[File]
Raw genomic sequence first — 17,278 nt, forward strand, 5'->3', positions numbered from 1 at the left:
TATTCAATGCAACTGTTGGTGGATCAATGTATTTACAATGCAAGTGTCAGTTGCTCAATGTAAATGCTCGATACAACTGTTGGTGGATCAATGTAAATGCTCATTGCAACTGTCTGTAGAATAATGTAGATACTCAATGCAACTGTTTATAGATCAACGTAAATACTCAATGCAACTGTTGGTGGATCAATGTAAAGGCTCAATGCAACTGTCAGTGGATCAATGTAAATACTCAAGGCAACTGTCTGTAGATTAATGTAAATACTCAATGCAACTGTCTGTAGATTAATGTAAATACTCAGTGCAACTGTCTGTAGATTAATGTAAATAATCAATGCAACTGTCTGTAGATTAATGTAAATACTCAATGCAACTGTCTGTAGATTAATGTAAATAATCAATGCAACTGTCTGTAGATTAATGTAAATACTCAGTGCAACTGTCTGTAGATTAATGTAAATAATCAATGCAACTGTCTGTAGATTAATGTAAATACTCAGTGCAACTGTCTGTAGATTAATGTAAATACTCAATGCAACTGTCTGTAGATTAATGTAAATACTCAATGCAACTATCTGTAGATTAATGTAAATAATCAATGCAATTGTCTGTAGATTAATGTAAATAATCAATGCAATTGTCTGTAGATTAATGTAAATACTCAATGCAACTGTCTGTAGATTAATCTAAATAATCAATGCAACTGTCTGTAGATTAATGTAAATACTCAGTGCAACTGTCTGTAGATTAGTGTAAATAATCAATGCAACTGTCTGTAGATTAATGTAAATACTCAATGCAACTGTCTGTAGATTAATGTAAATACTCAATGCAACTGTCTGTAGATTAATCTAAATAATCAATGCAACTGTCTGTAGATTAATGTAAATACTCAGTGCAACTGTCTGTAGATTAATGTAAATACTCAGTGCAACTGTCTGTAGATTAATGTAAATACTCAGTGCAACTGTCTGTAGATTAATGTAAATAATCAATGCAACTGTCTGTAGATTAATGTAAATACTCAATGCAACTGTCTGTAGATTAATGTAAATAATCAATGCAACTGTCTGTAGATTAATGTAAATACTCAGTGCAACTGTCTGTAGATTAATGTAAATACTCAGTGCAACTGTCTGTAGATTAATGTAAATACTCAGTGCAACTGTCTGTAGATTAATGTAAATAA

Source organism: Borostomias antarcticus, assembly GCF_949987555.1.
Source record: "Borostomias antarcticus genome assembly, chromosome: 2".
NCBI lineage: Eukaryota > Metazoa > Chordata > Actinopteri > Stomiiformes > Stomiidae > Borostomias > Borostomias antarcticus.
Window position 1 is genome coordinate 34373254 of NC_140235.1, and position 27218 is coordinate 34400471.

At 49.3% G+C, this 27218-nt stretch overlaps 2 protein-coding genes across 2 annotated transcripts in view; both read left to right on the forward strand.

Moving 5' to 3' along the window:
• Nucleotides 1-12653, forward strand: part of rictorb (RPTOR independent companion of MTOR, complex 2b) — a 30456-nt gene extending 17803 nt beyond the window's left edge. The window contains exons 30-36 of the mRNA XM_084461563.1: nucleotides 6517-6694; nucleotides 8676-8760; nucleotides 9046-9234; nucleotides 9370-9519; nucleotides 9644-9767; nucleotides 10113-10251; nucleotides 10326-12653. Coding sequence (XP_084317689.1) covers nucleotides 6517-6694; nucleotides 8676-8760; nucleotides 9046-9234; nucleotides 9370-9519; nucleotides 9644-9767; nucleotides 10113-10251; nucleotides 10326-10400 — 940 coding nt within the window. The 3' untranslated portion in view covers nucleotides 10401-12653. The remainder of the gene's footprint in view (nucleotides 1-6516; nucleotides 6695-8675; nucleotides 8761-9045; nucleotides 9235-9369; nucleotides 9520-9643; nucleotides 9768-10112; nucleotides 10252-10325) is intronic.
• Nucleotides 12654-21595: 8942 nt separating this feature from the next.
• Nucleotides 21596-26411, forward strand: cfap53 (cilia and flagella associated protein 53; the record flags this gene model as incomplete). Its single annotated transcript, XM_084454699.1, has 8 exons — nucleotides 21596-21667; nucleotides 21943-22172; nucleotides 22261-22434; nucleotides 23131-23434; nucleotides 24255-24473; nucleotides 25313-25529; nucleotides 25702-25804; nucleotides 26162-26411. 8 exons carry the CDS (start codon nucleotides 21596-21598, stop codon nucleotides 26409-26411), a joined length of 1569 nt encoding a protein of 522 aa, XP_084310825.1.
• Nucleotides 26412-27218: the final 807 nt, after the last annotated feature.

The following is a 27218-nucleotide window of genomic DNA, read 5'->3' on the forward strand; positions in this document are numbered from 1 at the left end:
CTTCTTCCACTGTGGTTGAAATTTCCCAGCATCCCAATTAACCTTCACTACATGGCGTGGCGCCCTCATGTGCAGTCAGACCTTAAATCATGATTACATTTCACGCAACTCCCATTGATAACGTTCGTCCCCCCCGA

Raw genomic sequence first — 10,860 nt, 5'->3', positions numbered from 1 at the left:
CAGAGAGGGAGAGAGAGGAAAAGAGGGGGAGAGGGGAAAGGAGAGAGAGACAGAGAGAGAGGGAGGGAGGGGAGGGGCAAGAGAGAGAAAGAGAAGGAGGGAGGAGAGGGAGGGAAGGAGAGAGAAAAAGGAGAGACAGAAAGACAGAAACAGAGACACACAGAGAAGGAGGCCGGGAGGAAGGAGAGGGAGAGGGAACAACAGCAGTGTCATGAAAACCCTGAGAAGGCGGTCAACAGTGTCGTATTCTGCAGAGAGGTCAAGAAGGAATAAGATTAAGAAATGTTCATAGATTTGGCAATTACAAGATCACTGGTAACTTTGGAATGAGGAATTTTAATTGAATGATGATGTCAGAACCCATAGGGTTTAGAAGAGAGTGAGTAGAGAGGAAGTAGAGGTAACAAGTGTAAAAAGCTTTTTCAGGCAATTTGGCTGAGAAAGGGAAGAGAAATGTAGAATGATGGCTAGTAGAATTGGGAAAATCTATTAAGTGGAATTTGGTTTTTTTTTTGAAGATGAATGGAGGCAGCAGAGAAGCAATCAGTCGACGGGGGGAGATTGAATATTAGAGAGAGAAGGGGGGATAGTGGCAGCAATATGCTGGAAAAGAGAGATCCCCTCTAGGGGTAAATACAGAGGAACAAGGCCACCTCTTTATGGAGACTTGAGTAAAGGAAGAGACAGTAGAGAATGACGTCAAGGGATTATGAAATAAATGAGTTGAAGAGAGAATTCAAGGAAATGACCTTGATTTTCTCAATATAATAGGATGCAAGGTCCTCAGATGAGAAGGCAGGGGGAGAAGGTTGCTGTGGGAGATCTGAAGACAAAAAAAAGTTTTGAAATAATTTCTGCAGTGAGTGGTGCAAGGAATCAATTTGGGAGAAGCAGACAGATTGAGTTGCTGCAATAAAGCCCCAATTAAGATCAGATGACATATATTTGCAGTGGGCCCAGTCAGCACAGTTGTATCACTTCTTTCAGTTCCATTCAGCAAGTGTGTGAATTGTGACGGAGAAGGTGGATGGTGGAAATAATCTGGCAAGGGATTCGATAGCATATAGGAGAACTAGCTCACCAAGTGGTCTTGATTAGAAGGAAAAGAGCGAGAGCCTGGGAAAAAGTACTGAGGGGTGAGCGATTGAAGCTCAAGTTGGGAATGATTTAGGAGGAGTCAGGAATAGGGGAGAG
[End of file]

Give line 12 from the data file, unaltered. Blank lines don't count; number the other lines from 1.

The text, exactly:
• Nucleotides 26412-27218: the final 807 nt, after the last annotated feature.